Recognized as one of the best in the U.S., Hilo Farmers Market has over 200 vendors selling local fruits, veggies, and flowers. This is a fantastic stop for a variety of cheap eats, with several specialty food vendors selling Thai food, sushi, Peruvian tamales, Ka’u and Kona coffees, and baked goods. Tarot card readings, local arts, and on first and third Saturdays, free kids’ art activities. The Farmers Market is located in downtown Hilo and is open year round every Wednesday and Saturday from 6am – 2pm. Walking distance to the aquarium, Pacific Tsunami Museum, Lyman Museum, and the beach at Bayfront Park.
One of the most historically significant spots in Hawaii, this is the religious temple used by King Kamehameha the Great, who united all of the Hawaiian islands. This heiau became the center of political power during the height of his reign and later, the site of his death. The king’s son and heir Liholiho broke taboo here, and less than a year after the king’s death, this was the site where the first American Christian missionaries landed. Damaged in a hurricane, the site has been lovingly restored in recent years. Ahu’ena Heiau is free, open to the public, and suitable for all ages. Located in Kailua-Kona right on Kailua Bay, walking distance to Hulihe’e Palace, once the former vacation home of the Hawaiian royal family, now a museum; and Mokuaikaua Church, Hawaii’s oldest Christian church, founded in 1820.
The father of modern surfing and Hawaii’s Ambassador of Aloha, Duke Kahanamoku is memorialized by a 9 foot tall bronze statue right on the sands of Waikiki Beach. A gold medal Olympic swimmer, waterman, Hollywood actor, and sheriff of Honolulu, Duke’s charisma and popularity was instrumental in reviving the sport of surfing and spreading its popularity worldwide. The statue stands with open arms, draped in flower leis left by admirers. This is one of the most photographed sites in Waikiki, located on Kalakalua Avenue near the Waikiki Police Station. For more photos and memorabilia, check out Duke’s Canoe Club restaurant and the Moana Surfrider hotel’s historic tour on Mondays, Wednesdays, and Fridays at 11:00. While at the Surfrider, be sure to grab some Dole Whip pineapple ice cream; the only other places in the world where you can get it are at the Dole Plantation or at Disney parks.
Pa’ia is a little, boho, surfer town on Maui’s North Shore. The historic main street bustles with hundreds of local, independent boutiques, surf shops, cafés, art galleries, and more. Some of the island’s best restaurants are here, including Mama’s Fish House, Pa’ia Fish Market, and Hana Ranch Provisions, making it a foodie’s heaven. Make sure to head off the main drag and visit the Dharma Center, consecrated by the Dalai Lama; guests are permitted to spin the prayer wheel and photograph the murals inside the stupa. Pa’ia is officially the first stop on the Road to Hana, making it a great place to stay the night before or after the big drive. Or spend a day in the area, splitting time between downtown Pa’ia and the ocean at Baldwin Beach or Ho’okipa Beach Park.
Front Street is the main road on the waterfront in the historic whaling town of Lahaina, now a destination for great restaurants, art galleries, and shopping. Spend the day on the historic trail, a self-guided walking tour through the city with stops at the Baldwin House, Banyan Court Park, Old Lahaina Lighthouse, and the Old Prison. Come back at night for world class dining at Lahaina Grill or Star Noodle. Every Friday night is Art Night, featuring gallery openings, artist demonstrations, and entertainment. Maps for the Historic Trail and Art Night can be found online or at the Lahaina Visitor Center in the courthouse.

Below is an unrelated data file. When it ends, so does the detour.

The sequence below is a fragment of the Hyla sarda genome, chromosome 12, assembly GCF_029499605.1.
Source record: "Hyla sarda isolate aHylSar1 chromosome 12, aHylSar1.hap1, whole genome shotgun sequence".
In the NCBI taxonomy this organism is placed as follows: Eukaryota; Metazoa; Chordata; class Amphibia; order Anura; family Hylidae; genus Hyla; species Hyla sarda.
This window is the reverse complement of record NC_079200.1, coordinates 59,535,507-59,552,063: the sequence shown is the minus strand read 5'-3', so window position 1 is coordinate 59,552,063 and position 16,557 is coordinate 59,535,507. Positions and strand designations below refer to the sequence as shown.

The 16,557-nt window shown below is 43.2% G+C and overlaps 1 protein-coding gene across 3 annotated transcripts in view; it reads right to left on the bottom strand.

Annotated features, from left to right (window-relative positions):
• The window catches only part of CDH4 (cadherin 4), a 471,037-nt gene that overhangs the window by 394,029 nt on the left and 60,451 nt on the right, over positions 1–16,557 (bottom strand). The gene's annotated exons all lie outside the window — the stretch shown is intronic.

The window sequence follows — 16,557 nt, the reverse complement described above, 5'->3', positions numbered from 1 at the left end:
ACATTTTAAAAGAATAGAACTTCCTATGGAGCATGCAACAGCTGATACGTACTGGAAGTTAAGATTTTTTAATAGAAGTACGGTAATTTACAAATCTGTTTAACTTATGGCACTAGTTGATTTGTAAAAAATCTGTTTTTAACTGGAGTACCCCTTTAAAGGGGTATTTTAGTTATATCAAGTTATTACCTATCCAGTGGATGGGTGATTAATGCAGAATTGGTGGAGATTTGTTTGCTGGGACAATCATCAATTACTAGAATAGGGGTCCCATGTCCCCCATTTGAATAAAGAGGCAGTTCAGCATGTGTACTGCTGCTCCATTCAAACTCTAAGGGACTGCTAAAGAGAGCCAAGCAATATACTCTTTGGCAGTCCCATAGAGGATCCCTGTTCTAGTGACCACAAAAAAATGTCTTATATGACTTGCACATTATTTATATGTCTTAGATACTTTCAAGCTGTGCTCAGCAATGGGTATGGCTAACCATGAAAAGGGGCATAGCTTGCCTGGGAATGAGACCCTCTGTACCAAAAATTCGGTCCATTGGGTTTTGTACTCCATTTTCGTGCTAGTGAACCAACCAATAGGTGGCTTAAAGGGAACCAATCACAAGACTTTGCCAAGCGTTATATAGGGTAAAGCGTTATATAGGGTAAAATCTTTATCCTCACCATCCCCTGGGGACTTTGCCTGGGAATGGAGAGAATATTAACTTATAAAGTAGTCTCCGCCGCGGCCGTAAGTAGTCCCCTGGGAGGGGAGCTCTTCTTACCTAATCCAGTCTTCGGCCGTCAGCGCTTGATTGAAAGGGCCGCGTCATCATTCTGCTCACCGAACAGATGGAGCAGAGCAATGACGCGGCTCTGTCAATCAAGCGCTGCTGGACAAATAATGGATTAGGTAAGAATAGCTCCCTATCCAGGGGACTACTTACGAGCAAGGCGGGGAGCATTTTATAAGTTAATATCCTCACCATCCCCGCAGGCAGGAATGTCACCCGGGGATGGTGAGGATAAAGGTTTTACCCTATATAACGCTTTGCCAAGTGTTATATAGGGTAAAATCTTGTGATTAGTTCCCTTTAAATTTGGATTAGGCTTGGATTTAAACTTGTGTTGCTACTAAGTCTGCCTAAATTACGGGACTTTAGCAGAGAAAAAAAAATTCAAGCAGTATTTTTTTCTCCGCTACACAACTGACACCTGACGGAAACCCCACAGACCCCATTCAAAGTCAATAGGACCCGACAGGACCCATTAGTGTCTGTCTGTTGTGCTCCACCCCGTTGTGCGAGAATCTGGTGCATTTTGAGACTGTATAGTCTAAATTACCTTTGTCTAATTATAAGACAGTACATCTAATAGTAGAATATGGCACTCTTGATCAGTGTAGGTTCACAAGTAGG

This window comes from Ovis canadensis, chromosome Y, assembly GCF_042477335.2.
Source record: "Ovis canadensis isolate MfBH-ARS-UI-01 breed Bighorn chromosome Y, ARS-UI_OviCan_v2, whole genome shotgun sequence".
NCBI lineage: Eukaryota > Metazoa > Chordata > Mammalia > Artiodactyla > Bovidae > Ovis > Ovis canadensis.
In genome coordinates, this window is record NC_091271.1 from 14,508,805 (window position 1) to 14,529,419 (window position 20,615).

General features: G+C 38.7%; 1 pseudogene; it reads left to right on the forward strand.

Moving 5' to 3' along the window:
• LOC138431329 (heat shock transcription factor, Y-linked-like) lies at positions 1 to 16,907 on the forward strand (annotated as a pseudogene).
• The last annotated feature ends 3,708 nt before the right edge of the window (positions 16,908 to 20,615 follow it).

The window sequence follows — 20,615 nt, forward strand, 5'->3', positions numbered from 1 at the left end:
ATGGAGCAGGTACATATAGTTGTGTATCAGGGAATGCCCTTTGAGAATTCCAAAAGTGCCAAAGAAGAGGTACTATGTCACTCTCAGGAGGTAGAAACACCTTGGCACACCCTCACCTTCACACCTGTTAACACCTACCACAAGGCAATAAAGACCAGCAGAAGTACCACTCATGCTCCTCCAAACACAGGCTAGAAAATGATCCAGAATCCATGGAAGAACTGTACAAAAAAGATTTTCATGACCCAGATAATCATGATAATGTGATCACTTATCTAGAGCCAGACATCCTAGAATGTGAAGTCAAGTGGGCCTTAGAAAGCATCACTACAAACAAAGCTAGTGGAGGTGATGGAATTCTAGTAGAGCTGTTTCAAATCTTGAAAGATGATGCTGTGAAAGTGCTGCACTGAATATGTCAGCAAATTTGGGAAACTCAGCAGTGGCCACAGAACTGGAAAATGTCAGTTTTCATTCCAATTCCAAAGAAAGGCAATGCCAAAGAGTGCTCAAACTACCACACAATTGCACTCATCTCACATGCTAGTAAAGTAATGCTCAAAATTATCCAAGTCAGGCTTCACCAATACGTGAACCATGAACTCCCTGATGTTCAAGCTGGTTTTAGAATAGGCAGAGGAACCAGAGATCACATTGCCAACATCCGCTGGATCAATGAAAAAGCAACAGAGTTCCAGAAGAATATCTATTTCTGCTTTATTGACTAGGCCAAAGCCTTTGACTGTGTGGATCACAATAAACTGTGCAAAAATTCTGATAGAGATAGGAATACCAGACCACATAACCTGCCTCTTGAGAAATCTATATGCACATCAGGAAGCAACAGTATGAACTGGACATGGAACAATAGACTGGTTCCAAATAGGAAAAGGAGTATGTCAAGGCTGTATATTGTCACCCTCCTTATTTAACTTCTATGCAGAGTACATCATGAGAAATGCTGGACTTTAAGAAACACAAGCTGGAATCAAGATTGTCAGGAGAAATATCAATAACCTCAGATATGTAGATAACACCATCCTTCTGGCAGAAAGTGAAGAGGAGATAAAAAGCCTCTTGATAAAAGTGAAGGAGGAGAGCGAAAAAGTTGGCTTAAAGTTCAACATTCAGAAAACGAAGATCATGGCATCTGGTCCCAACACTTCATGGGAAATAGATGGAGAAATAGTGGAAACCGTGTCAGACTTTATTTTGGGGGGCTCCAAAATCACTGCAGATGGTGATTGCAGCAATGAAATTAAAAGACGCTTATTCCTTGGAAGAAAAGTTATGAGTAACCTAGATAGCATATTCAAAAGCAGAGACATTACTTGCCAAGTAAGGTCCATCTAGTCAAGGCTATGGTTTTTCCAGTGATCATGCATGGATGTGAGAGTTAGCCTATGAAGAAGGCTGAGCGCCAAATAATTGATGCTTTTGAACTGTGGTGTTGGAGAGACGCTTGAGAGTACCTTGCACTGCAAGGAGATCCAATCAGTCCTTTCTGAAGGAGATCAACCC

No matter where travelers are in Hawaii, they can always find “ono grinds,” or good food. The two most well-known local dishes, both absolute musts, are poke and shave ice. Poke, rhyming with “OK,” is usually made with tuna or octopus, chopped into cubes, seasoned, and served raw. Visitors will find this at nearly every restaurant, deli, or grocery store in Hawaii. Just as ubiquitous is shave ice, a dessert made by shaving down a block of ice into fine pieces and topping with colorful flavored syrups. Shave ice is often served on top of vanilla or coconut ice cream and topped with sweetened condensed milk; other popular additions are azuki beans or li hung mui (preserved plum) powder. Eat these at every opportunity; they are hard to come by outside of the islands.
Holualoa is an arts colony in the Kona mountains. Just a twenty minute drive from Kailua-Kona, this small town is surprisingly full of visual arts galleries, showcasing painting, sculpture, ceramics, and jewelry. The best known is Studio 7, featuring the art of two generations of the Morinoue family. Donkey Mill Art Center is just a little further south, offering classes and exhibits that are often free. Two galleries are located in the Historic Kona Hotel, a hot pink two-story at the entrance to Holualoa. Thespian Thursdays feature all kinds of performance art every week at Holuakoa Café.
For the brave! Soul Signature Tattoo in Downtown Honolulu offers traditional, Polynesian style hand tap tattoos. Blades of varying widths are tapped with a stick, depositing ink into the skin in the form of tiny cuts. This is the oldest form of tattooing, and each Polynesian culture has its own distinct style. Shop owner and artist Aisea has been integral in the birth of modern Polynesian tattooing as one of the founders of Manalua Association, a group working in several Pacific Islands, including Tonga, Tahiti, and the Philippines to educate tattoo artists there on curbing the spread of bloodborne pathogens, while reviving traditional tattoo styles.